What does DNS mean?
DNS stands for Domain Name System. This system uses designated authoritative nameservers to map domain names to numerical IP addresses. Often referred to as the phone book for the internet, DNS contains a record of the 1) domain name 2) the associated numerical IP address (canonical name) for each domain name, and 3) the location of the server where the website associated with the domain name is hosted. Users access DNS every time they type a domain name or URL into their browser—it’s how you find sites.
There are definitive or root DNS “phone books” for the entire internet, but keeping those records in a single place, where every query would be resolved at the root would cause the internet to slow down dramatically. In the early days of the internet, this was called a “brown out” event. That’s why years ago DNS went from meaning one phone book in one place, to now meaning a networked way-finding system of distributed “phone books” with accurate records, caching and closer proximity to users.
How does DNS work?
Since computers use numbers instead of words to communicate, DNS acts as a sort of phone book, translating the human-readable domain you enter in your web browser (www.digicert.com) into a computer-readable Internet Protocol (IP) address (188.8.131.52).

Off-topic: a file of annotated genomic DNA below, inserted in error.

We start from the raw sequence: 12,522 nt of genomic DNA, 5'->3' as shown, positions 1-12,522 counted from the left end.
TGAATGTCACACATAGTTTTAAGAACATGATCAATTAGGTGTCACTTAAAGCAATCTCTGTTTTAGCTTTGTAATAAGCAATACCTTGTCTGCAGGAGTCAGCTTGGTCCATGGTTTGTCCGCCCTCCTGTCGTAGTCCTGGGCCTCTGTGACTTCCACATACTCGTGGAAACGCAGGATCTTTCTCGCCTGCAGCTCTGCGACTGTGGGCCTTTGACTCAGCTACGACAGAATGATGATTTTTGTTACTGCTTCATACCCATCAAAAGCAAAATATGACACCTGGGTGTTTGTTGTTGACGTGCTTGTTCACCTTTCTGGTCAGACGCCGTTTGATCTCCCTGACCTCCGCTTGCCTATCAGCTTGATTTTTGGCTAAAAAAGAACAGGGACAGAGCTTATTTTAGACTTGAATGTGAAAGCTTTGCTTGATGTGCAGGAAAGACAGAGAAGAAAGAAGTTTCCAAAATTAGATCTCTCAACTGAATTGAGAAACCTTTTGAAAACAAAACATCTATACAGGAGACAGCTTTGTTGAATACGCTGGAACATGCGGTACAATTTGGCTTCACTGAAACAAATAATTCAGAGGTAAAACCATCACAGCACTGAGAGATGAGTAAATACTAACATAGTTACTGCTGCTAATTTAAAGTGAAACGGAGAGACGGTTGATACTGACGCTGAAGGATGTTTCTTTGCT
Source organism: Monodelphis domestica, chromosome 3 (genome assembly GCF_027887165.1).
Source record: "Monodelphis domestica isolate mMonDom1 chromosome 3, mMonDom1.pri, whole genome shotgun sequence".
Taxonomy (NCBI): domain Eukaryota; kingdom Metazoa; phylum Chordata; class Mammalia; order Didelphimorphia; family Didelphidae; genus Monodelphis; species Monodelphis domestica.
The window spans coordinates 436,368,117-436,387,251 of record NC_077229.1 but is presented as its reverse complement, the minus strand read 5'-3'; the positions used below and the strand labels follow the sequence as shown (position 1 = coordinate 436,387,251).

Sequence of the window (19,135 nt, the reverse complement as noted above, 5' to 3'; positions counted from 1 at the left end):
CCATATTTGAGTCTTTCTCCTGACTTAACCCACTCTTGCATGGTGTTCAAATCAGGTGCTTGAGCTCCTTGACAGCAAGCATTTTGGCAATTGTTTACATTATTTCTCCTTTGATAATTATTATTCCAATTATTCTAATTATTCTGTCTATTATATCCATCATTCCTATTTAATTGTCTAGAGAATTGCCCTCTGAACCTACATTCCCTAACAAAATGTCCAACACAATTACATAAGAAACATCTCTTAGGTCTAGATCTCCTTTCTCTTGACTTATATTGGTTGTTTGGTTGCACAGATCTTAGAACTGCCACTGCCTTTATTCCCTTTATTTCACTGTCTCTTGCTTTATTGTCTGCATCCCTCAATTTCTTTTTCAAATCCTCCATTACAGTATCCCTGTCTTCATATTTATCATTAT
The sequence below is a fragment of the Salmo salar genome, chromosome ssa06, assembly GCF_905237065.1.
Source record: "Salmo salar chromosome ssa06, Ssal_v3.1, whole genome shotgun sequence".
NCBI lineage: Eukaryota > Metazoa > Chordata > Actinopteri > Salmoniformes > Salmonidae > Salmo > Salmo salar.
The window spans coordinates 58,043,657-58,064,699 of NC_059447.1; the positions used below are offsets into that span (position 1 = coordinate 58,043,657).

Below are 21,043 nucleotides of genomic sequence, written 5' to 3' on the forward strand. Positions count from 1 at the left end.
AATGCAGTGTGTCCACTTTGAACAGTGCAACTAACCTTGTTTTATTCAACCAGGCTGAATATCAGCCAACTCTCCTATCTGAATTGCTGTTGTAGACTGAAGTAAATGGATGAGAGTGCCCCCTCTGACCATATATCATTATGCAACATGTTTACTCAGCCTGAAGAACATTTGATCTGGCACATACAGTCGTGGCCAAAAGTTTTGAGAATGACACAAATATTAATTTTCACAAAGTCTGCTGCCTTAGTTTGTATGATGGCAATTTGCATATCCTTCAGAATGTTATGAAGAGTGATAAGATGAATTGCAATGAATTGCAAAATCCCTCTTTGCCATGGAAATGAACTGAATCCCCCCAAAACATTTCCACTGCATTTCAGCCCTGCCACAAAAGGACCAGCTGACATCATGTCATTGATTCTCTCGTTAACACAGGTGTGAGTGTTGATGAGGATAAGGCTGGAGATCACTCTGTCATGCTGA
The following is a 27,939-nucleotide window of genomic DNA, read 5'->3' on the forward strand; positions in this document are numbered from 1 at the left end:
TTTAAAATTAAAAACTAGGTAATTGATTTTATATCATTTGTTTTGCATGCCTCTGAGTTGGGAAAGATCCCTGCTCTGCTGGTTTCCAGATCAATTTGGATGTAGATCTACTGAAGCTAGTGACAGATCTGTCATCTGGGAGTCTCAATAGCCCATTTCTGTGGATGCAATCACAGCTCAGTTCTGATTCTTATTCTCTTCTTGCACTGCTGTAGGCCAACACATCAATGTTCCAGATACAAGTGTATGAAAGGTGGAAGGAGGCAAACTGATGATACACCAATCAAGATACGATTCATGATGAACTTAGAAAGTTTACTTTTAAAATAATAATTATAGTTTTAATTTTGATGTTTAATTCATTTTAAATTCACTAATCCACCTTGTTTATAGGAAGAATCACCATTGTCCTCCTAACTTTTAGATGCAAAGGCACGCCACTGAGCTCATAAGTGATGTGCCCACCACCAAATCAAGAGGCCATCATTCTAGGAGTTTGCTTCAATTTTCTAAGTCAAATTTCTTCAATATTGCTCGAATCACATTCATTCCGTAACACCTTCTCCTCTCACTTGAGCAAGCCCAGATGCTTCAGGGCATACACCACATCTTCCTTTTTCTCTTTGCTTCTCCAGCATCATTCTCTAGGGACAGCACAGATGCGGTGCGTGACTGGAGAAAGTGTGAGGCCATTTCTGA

By default a domain name is added to the root DNS record, but that doesn’t automatically make a website or a server easy to find or findable in a timely manner. Without a managed DNS product, a website query in Brooklyn could travel around the world pinging DNS servers looking for the domain record only to find that the server for that query was hosted next door in Queens—but most users trying to find your site won’t wait for that global journey to be resolved. DNS works by making your domains or services more accessible to your users and constituents faster.
What is a DNS server?
DNS servers, or nameservers, are the machines that respond to DNS queries. DNS servers cache, or store, DNS records to conduct faster lookups. When a user types a domain name into their browser, that query—the request to find where the site associated with the web address is hosted and then directing the browser to that server—happens because of DNS. It happens faster and with greater accuracy when the website owner uses an optimized and managed DNS service, rather than relying on the default DNS system for every domain name on the internet.
What are the types of DNS servers?
When a DNS query is run without caching, four DNS servers work together to deliver an IP address to the client: